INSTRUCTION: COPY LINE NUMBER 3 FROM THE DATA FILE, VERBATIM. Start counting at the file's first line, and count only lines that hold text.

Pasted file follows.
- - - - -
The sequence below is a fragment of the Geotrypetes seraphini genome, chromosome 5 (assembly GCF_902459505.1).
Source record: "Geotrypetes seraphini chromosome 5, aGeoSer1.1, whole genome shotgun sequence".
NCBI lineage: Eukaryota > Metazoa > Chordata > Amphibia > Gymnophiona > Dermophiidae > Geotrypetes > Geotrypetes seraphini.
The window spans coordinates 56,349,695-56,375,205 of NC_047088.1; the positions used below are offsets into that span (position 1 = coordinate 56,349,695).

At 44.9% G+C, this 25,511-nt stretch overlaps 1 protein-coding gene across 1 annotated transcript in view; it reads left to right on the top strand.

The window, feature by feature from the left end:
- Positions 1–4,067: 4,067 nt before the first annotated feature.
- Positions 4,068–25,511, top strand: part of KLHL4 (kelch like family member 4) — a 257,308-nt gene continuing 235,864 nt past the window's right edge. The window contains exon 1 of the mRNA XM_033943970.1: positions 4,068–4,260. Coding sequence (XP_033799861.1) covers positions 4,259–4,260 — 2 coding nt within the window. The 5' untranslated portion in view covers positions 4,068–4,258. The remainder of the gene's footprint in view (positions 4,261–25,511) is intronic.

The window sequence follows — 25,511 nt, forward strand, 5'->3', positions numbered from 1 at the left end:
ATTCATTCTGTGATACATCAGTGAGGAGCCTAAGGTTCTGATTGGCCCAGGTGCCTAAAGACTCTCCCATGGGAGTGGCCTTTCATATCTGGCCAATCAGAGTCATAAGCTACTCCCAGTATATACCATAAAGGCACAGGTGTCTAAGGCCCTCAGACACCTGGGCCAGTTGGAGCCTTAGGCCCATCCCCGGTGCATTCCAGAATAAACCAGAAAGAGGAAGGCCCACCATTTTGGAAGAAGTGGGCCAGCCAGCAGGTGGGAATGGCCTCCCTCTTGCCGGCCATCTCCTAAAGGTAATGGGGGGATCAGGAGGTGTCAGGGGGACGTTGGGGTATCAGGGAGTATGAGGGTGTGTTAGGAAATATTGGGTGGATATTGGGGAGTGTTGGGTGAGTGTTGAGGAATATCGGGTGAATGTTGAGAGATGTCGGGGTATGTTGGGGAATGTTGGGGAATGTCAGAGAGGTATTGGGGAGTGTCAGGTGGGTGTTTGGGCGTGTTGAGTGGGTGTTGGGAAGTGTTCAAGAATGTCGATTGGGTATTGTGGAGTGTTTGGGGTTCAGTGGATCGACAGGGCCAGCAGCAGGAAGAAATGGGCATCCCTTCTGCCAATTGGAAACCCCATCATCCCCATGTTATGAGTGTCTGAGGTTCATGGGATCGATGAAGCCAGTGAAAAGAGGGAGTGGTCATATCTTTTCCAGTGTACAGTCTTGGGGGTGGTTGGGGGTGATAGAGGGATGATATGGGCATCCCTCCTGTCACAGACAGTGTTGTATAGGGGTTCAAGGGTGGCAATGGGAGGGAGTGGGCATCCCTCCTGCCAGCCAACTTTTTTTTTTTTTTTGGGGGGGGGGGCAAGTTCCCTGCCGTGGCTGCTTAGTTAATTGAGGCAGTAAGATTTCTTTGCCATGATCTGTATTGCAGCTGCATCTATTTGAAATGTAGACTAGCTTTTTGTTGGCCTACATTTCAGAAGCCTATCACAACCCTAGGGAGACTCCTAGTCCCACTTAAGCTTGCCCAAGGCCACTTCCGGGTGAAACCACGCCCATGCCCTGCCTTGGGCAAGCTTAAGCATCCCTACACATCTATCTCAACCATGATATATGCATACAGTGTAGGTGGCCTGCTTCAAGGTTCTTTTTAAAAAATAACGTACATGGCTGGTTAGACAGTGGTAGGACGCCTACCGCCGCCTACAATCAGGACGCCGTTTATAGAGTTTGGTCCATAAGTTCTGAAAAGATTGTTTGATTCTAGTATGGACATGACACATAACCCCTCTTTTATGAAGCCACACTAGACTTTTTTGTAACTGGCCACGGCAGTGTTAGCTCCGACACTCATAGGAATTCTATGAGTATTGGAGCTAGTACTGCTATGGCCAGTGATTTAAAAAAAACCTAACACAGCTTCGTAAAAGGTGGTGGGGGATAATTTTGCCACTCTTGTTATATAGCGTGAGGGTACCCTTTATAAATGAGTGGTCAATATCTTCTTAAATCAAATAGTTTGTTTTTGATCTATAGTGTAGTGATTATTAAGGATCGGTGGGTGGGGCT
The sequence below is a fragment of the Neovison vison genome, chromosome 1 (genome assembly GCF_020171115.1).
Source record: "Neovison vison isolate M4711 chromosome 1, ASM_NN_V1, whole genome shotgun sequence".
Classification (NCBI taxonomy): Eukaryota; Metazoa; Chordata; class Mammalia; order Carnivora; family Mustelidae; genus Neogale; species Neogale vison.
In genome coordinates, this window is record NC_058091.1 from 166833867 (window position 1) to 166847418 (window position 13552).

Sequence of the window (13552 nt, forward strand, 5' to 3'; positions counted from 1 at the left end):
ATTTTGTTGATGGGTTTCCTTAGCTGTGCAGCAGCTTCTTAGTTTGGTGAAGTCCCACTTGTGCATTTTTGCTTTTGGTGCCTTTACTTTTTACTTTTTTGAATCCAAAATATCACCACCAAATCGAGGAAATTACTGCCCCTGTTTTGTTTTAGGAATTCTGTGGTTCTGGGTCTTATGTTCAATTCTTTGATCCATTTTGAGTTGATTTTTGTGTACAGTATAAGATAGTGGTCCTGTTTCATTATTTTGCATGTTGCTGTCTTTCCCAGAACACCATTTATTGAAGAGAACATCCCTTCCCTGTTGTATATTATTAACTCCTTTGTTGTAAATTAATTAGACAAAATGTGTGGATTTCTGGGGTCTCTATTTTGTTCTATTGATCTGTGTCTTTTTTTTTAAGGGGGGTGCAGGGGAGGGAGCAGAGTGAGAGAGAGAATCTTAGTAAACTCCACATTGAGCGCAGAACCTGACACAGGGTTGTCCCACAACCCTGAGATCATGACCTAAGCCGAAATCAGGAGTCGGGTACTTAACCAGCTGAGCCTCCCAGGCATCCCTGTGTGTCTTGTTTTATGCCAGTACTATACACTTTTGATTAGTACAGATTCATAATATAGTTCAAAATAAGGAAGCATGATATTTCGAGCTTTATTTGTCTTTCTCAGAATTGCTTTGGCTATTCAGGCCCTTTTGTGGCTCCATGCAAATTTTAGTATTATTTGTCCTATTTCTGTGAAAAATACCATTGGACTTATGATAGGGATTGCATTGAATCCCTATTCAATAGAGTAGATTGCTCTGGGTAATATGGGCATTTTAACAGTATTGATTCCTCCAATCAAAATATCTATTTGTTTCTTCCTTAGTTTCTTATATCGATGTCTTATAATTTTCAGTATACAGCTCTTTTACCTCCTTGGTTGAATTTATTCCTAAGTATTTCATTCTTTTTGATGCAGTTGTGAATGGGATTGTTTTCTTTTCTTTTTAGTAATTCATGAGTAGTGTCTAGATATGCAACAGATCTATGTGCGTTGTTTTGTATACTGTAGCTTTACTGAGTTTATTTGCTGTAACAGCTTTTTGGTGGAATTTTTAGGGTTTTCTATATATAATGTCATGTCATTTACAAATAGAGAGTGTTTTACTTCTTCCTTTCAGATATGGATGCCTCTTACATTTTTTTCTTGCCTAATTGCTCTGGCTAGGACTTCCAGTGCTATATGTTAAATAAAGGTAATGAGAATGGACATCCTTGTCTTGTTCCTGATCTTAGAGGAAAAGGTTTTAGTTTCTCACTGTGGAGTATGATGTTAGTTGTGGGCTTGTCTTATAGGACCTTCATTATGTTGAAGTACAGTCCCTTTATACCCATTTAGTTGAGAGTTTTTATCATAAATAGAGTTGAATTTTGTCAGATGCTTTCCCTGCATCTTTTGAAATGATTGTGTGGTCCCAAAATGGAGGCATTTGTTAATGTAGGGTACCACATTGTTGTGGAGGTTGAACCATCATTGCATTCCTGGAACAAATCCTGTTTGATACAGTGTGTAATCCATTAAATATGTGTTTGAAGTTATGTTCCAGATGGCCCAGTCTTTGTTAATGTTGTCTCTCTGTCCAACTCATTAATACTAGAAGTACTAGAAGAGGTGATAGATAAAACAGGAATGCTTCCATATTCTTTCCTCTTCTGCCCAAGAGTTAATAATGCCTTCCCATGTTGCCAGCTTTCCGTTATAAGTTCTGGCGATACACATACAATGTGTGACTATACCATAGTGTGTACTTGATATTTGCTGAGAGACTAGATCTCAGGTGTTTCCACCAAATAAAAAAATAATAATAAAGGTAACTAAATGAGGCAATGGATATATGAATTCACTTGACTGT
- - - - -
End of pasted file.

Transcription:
NCBI lineage: Eukaryota > Metazoa > Chordata > Amphibia > Gymnophiona > Dermophiidae > Geotrypetes > Geotrypetes seraphini.